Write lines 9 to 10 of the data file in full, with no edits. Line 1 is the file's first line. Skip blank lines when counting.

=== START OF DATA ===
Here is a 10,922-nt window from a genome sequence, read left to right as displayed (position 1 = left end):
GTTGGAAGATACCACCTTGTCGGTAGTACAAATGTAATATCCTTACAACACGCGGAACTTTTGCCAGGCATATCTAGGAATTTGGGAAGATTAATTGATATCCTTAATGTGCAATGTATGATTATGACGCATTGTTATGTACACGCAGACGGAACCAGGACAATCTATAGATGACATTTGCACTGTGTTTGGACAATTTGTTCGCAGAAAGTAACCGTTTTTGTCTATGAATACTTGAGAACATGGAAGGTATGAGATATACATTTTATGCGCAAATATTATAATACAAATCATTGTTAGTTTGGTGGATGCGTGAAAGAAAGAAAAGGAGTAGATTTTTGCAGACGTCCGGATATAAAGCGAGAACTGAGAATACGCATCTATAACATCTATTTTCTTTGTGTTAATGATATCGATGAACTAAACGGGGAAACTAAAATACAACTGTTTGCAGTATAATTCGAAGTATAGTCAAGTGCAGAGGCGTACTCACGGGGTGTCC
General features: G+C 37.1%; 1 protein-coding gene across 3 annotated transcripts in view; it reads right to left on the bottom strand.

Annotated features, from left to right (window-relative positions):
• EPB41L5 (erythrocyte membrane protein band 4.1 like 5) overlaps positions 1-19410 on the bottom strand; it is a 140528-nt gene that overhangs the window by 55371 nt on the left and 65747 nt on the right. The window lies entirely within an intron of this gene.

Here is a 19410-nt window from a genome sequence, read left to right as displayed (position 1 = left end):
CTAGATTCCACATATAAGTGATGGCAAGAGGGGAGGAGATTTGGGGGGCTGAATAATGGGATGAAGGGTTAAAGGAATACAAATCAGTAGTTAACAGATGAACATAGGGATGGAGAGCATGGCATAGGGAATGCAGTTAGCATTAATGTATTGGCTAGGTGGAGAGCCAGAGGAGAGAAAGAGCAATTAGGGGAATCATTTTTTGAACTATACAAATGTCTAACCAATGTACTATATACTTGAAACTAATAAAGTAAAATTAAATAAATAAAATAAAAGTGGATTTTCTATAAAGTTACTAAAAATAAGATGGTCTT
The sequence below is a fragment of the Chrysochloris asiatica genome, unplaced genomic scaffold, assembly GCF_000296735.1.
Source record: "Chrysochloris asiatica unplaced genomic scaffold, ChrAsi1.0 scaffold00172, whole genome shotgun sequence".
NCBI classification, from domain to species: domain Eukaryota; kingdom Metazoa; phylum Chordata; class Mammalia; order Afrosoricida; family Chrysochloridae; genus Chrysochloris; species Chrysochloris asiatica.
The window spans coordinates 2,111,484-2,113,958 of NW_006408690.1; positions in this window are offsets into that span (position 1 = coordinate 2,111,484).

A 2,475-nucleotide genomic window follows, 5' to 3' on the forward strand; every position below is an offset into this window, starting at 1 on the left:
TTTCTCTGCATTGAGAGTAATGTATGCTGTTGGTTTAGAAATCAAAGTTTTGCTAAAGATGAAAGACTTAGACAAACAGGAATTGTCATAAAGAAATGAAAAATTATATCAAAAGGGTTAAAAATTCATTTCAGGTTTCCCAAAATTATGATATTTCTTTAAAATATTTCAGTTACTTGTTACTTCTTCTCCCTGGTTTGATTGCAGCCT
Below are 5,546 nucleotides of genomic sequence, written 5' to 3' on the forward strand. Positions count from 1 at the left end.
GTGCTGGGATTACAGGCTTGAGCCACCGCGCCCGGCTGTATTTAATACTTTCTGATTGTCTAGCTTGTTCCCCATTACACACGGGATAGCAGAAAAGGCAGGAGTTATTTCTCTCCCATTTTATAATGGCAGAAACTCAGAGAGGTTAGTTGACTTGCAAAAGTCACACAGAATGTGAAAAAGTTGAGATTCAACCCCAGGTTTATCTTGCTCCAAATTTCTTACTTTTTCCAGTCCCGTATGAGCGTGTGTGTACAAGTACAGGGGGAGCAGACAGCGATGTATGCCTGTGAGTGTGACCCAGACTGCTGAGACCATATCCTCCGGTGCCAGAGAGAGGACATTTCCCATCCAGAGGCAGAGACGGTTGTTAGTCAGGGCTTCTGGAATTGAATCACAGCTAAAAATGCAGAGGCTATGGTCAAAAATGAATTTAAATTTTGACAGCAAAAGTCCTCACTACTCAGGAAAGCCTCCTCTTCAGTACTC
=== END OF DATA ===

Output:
Source record: "Chrysochloris asiatica unplaced genomic scaffold, ChrAsi1.0 scaffold00172, whole genome shotgun sequence".
NCBI classification, from domain to species: domain Eukaryota; kingdom Metazoa; phylum Chordata; class Mammalia; order Afrosoricida; family Chrysochloridae; genus Chrysochloris; species Chrysochloris asiatica.